Monday, August 31, 2009

Equality Federation Refuses to Endorse October March

Stop talking to buildings, start talking to people
Why now is not the best time for an LGBT march on Washington
By: Toni Broaddus
From the Washington Blade - 08.21.2009

EQUALITY FEDERATION, THE national alliance of state-based equality groups, will not endorse the proposed March for Equality currently being planned for October in Washington, D.C.

Although we cannot endorse the march, we will not oppose it. We understand the importance of a March to many activists — especially our youth — who want to be energized and radicalized by standing shoulder to shoulder with tens of thousands of other people who are passionate about equality for LGBT people. Many of us working in the movement today were inspired to this work by past marches, and we hope that will be true of future leaders.

But at our recent annual meeting of state leaders, the overwhelming sentiment surrounding the proposed march was frustration that our movement would divert any of its precious resources — especially volunteers and money — to converge on Washington without a specific goal and when most members of Congress will actually be in their home districts.

As one of our young state leaders told her Federation colleagues: We have to stop talking to buildings and start talking to people.

This is not the time for a national march. This is the time to be speaking in our own communities, to our elected representatives, to our neighbors and to voters.

For activists who want a life-changing experience, Washington is not the place to be this October. This year, Maine is the place where we are all needed most.

IF THE LOSS of the right to marry in California last year made you angry, you now have an opportunity to fight back against religious fundamentalists and stand up for marriage equality by making sure that we never again fail to successfully defend our hard-won civil right to marriage.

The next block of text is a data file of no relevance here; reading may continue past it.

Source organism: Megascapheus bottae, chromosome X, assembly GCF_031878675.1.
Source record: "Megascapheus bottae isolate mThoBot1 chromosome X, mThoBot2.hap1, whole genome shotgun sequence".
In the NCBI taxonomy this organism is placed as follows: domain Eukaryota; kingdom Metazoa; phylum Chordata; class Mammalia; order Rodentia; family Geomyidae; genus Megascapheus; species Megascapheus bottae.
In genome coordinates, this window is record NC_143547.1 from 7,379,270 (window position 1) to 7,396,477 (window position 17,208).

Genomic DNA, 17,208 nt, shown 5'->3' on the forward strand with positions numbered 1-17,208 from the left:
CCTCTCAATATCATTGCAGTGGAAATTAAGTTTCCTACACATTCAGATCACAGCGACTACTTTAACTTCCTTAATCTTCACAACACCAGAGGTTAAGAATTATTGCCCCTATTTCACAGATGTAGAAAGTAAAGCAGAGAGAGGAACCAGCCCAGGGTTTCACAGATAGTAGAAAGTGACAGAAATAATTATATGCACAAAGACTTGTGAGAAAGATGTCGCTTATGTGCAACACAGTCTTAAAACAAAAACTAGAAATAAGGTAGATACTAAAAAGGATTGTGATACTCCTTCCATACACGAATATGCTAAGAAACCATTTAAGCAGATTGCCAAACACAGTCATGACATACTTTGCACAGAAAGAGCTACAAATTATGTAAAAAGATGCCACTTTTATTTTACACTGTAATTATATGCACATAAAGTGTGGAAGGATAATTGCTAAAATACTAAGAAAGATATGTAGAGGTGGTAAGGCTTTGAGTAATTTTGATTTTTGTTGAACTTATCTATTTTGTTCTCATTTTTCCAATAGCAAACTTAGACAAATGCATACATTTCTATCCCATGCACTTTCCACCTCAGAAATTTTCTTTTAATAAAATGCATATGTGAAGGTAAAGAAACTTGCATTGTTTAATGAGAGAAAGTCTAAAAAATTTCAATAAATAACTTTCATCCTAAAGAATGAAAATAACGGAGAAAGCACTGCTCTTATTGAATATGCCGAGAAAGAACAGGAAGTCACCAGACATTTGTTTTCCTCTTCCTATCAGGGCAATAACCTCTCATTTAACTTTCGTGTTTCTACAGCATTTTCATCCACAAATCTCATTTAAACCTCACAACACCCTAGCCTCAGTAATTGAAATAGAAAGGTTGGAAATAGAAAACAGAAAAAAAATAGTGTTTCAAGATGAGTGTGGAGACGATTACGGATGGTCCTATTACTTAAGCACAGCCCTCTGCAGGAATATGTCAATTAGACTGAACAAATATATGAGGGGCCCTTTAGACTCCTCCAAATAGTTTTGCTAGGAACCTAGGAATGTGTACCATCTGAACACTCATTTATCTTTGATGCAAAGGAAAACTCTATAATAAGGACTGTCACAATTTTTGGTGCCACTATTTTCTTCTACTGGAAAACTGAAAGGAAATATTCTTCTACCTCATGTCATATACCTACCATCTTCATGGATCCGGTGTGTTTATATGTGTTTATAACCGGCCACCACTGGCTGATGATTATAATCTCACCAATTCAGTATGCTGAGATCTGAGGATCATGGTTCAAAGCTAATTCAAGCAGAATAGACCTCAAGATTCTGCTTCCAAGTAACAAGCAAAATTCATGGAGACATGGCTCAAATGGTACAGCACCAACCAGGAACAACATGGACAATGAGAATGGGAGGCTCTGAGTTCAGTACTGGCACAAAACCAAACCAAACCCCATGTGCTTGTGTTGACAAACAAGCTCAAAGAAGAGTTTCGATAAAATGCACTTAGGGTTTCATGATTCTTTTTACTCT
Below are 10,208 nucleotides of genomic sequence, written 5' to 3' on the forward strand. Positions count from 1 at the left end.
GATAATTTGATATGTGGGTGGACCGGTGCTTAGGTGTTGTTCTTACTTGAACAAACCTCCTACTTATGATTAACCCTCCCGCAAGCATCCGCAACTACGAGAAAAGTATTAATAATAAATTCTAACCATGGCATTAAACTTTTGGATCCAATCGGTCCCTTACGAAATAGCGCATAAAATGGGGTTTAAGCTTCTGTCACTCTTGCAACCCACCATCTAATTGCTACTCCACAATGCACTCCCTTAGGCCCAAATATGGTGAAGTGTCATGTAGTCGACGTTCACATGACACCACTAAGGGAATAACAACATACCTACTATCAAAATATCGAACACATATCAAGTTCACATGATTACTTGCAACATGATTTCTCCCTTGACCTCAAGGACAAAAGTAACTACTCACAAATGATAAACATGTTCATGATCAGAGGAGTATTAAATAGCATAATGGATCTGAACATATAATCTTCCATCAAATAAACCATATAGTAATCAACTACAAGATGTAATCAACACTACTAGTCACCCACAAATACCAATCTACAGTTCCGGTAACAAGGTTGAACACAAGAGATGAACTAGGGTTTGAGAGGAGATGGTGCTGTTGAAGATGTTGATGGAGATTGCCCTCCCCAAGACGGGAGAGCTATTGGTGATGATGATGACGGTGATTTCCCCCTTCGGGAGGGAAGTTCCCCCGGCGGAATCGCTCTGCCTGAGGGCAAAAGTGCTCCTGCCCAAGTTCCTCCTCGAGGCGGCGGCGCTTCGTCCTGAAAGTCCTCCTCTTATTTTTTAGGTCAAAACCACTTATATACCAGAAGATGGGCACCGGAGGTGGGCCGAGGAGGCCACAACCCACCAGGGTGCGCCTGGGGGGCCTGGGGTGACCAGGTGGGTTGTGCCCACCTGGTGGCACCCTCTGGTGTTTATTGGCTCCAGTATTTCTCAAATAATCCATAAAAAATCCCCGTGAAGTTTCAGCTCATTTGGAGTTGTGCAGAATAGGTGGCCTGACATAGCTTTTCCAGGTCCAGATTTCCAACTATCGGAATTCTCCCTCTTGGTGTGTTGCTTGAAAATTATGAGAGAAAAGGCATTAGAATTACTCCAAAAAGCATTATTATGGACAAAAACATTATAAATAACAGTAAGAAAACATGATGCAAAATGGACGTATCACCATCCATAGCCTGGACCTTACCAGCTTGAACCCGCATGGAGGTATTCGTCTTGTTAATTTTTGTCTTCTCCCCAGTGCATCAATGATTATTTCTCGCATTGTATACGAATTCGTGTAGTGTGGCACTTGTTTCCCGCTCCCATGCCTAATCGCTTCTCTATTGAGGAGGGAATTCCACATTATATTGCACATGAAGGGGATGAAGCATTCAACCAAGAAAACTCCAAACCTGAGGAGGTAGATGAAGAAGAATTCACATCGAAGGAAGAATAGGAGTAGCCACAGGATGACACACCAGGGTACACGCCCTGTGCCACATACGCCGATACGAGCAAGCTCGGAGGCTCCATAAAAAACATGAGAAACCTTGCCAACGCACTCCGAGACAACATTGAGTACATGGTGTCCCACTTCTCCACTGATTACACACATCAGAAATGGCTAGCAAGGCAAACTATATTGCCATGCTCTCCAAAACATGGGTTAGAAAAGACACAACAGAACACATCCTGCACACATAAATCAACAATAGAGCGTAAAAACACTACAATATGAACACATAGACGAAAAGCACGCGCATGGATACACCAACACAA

This October, I urge you to take a volunteer vacation in Maine. There, thousands of volunteers are needed to knock on doors, staff the phone banks, organize community meetings and speak one-on-one with voters. You can sign up online, get yourself to Maine, be assigned community housing and an action team and make a real difference in winning and defending equality. Or you can take that money you planned to spend on your $400 airfare and your $300 hotel room in D.C., and donate it instead to the Maine campaign now. As we learned in California, early money is critical to implementing a successful campaign.

Our ability to defend marriage equality in Maine will have far more ramifications for this struggle for equality than our ability to quickly throw together another march on D.C.

EVEN IF YOU cannot travel or donate money or participate in a long-distance phone bank this fall, you can still engage in critical work for equality wherever you live. Do you know, for example, what is happening in your own state legislature?

Over the next three years, state equality groups will be working to pass or amend non-discrimination laws in 20 states, so that LGBT people can find jobs and housing. In 21 states, we will work to pass anti-bullying and safe schools laws so that youth can grow up more safely and valued as individuals — and, I hope, to help stem a wave of youth suicides. In 17 states, we will work to extend relationship recognition to LGBT families and in 14 states we will fight to defeat anti-gay laws that diminish our families.

We cannot achieve these goals in the states without the active participation of community members and grassroots activists willing to knock on doors, make phone calls, attend lobby days, meet with legislators and speak up in their workplaces and churches and neighborhoods.

Each person reading this article has incredible power to make a difference — without traveling to Washington on a holiday weekend. Are you registered to vote? Do you know who all your elected officials are — at the local level, the state level and the federal level? Do they know how you feel about equality for LGBT people?

Achieving equality is not a walk in the park. It is a walk in neighborhoods and communities across this country, where we still need to educate Americans about the meaning and importance of equality to each of us, regardless of our sexual orientation, our gender identity or any of the cultural or ethnic or physical differences that separate us. Equality should unite us.
And equality should begin at home.
Toni Broaddus is the Executive Director of Equality Federation.

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